Zeevarenden in oorlogstijd.

van: www.kustvaartforum.com
Evert Sikkema
Berichten: 3399
Lid geworden op: 31 dec 2004 08:19
Locatie: Noord Holland

Re: Zeevarenden in oorlogstijd.

Bericht door Evert Sikkema »

Nee, Peter, dat stond er niet bij, maar het zal wellicht te maken hebben gehad dat de bemanning het niet zag zitten om na Montreal weer de zee op te gaan. Misschien was in die beginphase van de oorlog ook nog niet duidelijk wat voor gevolgen dat zou hebben voor de scheepvaart. Je kon natuurlijk wel begrijpen dat terugkeer naar Nederland er niet in zat. Zal best heel veel verwarring geweest zijn zo in mei / juni 1940.

groeten
Evert Sikkema
As it tij ferrint, moat men de beakens fersette.


Gert Schouwstra
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Re: Zeevarenden in oorlogstijd.

Bericht door Gert Schouwstra »

Ik heb de kranten even nagelezen:

International News Photo Bureau - July 7th 1940.
Sandusky, Ohio - Twenty members of the Dutch freighter PRINS WILLELM II were in the Eire county jail here today after their captain P.G. van der Eijk formally accused them of disobedience and said he feared for his life. William G. Bryany, Netherlands consul at Detroit, charges that the man had been given money by the German consul in Chicago. Alvin F. Weichel, the sailors attorney said that all that the men want is back pay that is due them.
Above photo shows - scene as the twenty Dutch sailors were arrested here yesterday.

Detroit Free Press, July 10th 1940 - Settlement' Near for Dutch Crew U.S.
Expected to Free Sailors and Ship SANDUSKY, O., July 9 Solution of the troubles that beset the homeless little. Dutch freighter, Prins Willem II and her 20 jailed crew members appeared near an end Tuesday. Sheriff William S. Souter, who July 5 seized the vessel and crew on orders of the United States immigration service, said that Capt. C. A. Vander Eyck had received a cablegram from the ship's owners in Rotterdam informing him that the owners had paid the families of the crew their allotments from wages due. This caused Alvin F. Weichel, attorney for the crew suing for back wages, to ask continuance of the hearing Which was scheduled for Tuesday. It was learned that the engines of the freighter are in working condition. With a settlement of the wages approaching and the engines found in running order, indications are that the Federal Government will order Sheriff Souter to release both the ship and crew. - No formal charges have been placed against the Dutch sailors.

Detroit Free Press, July 11th 1940 - US. Will Question 20 Dutch Seamen.
Jeffries Notes Effect of War in Detroit I transportation facilities. Detroit will be sent to Sandusky. O., Thursday to interview 20 members of the Netherlands freighter, Prins Willem II, held in custody there since they allegedly refused to ohey their captain's orders, John L. Zurbrick, district immigration director, said late Wednesday. "If they are not willing to go on with the ship under the captain will ….. tain a orders we shall start deportation proceedings immediately," said Zurbrick. He acted under instructions from Washington officials to whom he has been forwarding daily reports on the ……

The Daily Mail from Hagerstown, Aug 22nd 1940.
Aug. 22 -- Arrest of 12 Dutch sailors from the S. S. Prins Willem II of Rotterdam for alleged mutiny at Sandusky, is focusing attention upon a merchant fleet which for more than 10 years has been bringing cargoes from Europe directly to the American middle west, docking at cities located one- third of the way across the continent from the Atlantic seaboard. Entering the Great Lakes by ascending the St. Lawrence river, almost 100 freighters flying the flags of such maritime nations as Norway, Finland, Great Britain and The Nothcvlarids have discharged and loaded cargoes during a single season, from April to November, at United States ports on the inland seas. Escaped Narvik. In the lives of the men who work these ships across the north Atlantic there is little place now for the exotic, adventure popularly associated with their calling. More frequently their experience is that of danger, suffering arid constant worry about wives and, families in their Invaded homelands.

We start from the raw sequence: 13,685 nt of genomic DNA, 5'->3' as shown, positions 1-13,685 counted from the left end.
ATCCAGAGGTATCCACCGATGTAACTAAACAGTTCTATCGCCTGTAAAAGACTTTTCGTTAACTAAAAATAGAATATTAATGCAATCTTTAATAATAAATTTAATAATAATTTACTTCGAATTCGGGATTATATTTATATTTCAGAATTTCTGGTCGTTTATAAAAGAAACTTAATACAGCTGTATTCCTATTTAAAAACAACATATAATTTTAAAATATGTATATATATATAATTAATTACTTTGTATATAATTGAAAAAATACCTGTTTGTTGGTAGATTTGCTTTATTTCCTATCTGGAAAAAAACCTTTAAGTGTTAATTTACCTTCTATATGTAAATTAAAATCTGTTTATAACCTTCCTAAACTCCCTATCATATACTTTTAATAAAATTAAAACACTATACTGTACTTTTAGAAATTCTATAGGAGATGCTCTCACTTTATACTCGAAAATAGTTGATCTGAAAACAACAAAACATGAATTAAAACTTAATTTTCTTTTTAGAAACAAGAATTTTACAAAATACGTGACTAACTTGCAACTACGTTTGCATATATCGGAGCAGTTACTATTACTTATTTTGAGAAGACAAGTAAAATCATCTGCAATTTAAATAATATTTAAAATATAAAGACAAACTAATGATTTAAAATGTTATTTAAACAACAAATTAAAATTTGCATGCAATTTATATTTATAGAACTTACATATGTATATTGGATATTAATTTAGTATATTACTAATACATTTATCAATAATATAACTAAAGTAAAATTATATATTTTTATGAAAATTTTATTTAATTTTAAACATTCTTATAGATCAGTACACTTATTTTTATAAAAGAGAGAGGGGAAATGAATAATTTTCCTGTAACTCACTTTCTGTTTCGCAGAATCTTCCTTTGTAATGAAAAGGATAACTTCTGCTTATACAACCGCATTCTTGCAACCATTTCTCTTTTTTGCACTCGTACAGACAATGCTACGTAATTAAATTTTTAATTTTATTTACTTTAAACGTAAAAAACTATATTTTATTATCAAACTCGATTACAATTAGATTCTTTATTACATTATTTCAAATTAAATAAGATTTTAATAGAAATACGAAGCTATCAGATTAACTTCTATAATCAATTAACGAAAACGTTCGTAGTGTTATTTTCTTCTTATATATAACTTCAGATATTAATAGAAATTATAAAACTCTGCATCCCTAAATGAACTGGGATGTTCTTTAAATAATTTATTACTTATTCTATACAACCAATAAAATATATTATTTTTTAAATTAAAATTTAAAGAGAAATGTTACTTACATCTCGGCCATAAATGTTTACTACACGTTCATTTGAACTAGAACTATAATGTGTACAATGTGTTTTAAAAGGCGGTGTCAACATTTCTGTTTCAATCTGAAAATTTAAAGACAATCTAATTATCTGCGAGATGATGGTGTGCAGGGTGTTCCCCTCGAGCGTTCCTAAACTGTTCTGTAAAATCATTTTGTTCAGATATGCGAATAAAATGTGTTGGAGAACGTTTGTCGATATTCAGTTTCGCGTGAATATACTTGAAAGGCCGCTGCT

Thumb Tacks Choice
3 Interned crew members of Prins Willem II. The quiet courage of these men is exemplified. Just one who recently came ashore here limping from wounds received during the battle of Narvik, when a freighter on which he was serving was sunk in that harbor on the coast of Norway above the Arctic Circle. Recounting the naval engagement in, which he, a non-combatant, was shot, the seaman said: "We came into Narvik in ballast. We were going to load cargo there but on April 9 the Germans came in. On the 9th some of the younger men from our ship went ashore and were never heard of again. "Two Norwegian battleships, the Norge and the Eldsvold, were lying In the harbor. They were torpedoed and one German destroyer was sunk. "On the 12th five British airplanes came in and took photographs. ' Next day the battle started. The battle lasted about one hour. I think 11 or 12 ships were sunk altogether. We were hit by two torpedoes. You couldn't see anything for smoke except the Hashes from the guns. It was snowing and blowing most of the time and the noise of the big guns drowned out everything else. Machine gun bullets from low-flying airplanes rattled down on the deck. I got three machine gun bullets. Left Ship "We got off our ship just before she sank in the harbor but we lost everything except our oldest clothes which wo were wearing. Twenty of us went ashore in a lifeboat. There was about six feet of snow on the ground. We left the town, and went up a hill 'til we came to an empty hut that was used in summer by tourists. There was a stove in it so we cut down small trees -and made a good fire that kept us warm. "But after a couple of days I had to have a doctor so three of my shipmates pulled me several miles on a sled to a farmer's house where a nurse dressed my wounds. "We stayed at Narvik for two weeks. Then a Norwegian naval vessel took 13 of us to another port where we joined another freighter. While we were loading cargo there we were attacked by airplanes. They dropped about a dozen bombs and sank the ship I was on and another one. I got away from there and later I joined my present ship".